DAUK in The Guardian: our NHSPPE app receives hundreds of reports in the first week

Hundreds of doctors have reported having to go without masks, eye protection and gowns in the last week, according to data seen by the Guardian.

Doctors short of protective kit include those carrying out high-risk “aerosol-generating procedures” with coronavirus patients.

The findings are drawn from research by the Doctors’ Association UK, which has launched an app allowing doctors to report shortages of personal protective equipment (PPE) in their workplace.

Since it was launched a fortnight ago, 1,598 doctors have signed up from 257 NHS trusts and practices, and 1,095 have reported problems.

The Guardian has recorded 81 deaths of healthcare workers reported in the news, but the true figure is likely to be higher. On Monday, Nursing Notes, a platform run by nurses for others in the profession, said it was aware of 100 deaths of NHS staff and social care workers.

The figures on PPE shortages do not necessarily imply that the same proportion of doctors as a whole are experiencing problems, since those facing an issue may be more likely to make a report.

Of the doctors reporting problems via the app, 766 said they had no access to the higher-grade FFP3 masks. Some 416 doctors without access to these masks were involved in aerosol-generating procedures such as suctioning Covid-19 patients in ICUs.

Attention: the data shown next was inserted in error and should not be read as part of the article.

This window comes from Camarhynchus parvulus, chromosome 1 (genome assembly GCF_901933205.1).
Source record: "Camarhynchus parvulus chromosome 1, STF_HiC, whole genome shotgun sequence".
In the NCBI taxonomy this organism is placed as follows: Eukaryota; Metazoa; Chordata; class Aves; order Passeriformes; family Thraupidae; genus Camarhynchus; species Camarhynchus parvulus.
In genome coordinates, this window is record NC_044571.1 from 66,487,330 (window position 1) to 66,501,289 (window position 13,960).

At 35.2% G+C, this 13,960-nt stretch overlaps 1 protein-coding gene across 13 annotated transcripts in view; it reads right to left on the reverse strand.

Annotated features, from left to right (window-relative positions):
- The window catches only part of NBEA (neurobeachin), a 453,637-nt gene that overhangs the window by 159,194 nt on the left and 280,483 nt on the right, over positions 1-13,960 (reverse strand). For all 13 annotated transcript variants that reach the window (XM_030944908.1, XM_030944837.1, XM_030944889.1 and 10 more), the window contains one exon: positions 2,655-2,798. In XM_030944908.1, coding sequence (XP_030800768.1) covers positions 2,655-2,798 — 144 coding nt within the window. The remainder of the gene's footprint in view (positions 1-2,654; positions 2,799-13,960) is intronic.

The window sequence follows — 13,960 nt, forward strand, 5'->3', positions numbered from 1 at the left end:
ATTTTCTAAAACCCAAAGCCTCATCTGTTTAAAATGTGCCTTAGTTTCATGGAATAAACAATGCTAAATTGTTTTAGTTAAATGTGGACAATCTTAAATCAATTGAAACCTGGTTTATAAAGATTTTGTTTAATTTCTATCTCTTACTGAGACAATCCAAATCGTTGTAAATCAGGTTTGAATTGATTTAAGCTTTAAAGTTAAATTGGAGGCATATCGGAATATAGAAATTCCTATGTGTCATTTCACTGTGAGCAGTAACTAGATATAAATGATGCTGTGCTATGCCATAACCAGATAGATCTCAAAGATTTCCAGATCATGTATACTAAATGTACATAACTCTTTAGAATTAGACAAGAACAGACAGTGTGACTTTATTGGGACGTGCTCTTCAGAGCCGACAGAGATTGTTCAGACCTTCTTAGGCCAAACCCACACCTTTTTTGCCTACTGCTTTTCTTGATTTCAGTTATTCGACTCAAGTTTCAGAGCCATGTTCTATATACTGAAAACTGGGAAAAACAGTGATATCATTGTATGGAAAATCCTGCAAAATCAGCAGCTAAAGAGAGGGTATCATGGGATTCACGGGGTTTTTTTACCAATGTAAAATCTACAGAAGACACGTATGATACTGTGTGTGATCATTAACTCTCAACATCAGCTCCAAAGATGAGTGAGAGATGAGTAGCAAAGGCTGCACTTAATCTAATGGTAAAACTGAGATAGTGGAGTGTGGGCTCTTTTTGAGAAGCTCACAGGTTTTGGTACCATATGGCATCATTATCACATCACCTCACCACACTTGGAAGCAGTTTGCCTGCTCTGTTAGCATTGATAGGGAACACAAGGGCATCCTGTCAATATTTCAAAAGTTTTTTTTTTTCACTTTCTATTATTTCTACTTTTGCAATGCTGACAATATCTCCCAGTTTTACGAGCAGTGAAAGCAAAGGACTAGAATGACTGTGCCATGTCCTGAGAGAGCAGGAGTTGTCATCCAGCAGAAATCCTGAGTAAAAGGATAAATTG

Gowns have been a particular problem, with 821 doctors reporting not being able to access one. For aerosol-generating procedures the number was 514.

While the gown and mask situation has deteriorated since the system was launched on 2 April, the availability of eye protection has improved slightly, with 416 doctors reporting no access to eye protection, including 252 doctors involved with aerosol-generating procedures.

Doctors are able to provide comments when they submit their data via the app. One said: “We’re running short of gowns, visors and masks and we have been asked to reuse single use masks and visors unless visibly contaminated with blood or vomit.”

Another said: “I was given a patient gown with plastic sleeves taped on to wear whilst performing a tracheostomy.”